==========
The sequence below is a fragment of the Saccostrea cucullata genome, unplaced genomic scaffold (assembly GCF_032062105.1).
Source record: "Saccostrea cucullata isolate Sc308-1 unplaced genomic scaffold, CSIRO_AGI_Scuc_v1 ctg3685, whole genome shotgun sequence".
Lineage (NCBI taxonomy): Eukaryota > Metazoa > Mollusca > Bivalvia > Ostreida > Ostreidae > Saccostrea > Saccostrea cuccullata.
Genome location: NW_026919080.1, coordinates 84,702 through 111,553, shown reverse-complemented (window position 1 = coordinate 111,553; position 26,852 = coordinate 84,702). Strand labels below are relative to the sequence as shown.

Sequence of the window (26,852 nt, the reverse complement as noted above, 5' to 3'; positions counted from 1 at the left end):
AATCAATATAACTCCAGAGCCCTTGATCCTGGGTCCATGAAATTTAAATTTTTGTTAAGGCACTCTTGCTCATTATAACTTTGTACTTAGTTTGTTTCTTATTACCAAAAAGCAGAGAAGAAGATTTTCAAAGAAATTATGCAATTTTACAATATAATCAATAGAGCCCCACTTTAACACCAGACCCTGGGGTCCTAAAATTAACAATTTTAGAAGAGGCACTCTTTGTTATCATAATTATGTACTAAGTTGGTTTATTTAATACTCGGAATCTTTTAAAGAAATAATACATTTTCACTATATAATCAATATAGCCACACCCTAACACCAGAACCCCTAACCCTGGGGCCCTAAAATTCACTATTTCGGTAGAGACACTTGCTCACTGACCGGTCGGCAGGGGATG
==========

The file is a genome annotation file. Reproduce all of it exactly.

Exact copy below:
The sequence below is a fragment of the Saccostrea cucullata genome, unplaced genomic scaffold (assembly GCF_032062105.1).
Source record: "Saccostrea cucullata isolate Sc308-1 unplaced genomic scaffold, CSIRO_AGI_Scuc_v1 ctg3685, whole genome shotgun sequence".
Lineage (NCBI taxonomy): Eukaryota > Metazoa > Mollusca > Bivalvia > Ostreida > Ostreidae > Saccostrea > Saccostrea cuccullata.
Genome location: NW_026919080.1, coordinates 84,702 through 111,553, shown reverse-complemented (window position 1 = coordinate 111,553; position 26,852 = coordinate 84,702). Strand labels below are relative to the sequence as shown.

Sequence of the window (26,852 nt, the reverse complement as noted above, 5' to 3'; positions counted from 1 at the left end):
AATCAATATAACTCCAGAGCCCTTGATCCTGGGTCCATGAAATTTAAATTTTTGTTAAGGCACTCTTGCTCATTATAACTTTGTACTTAGTTTGTTTCTTATTACCAAAAAGCAGAGAAGAAGATTTTCAAAGAAATTATGCAATTTTACAATATAATCAATAGAGCCCCACTTTAACACCAGACCCTGGGGTCCTAAAATTAACAATTTTAGAAGAGGCACTCTTTGTTATCATAATTATGTACTAAGTTGGTTTATTTAATACTCGGAATCTTTTAAAGAAATAATACATTTTCACTATATAATCAATATAGCCACACCCTAACACCAGAACCCCTAACCCTGGGGCCCTAAAATTCACTATTTCGGTAGAGACACTTGCTCACTGACCGGTCGGCAGGGGATG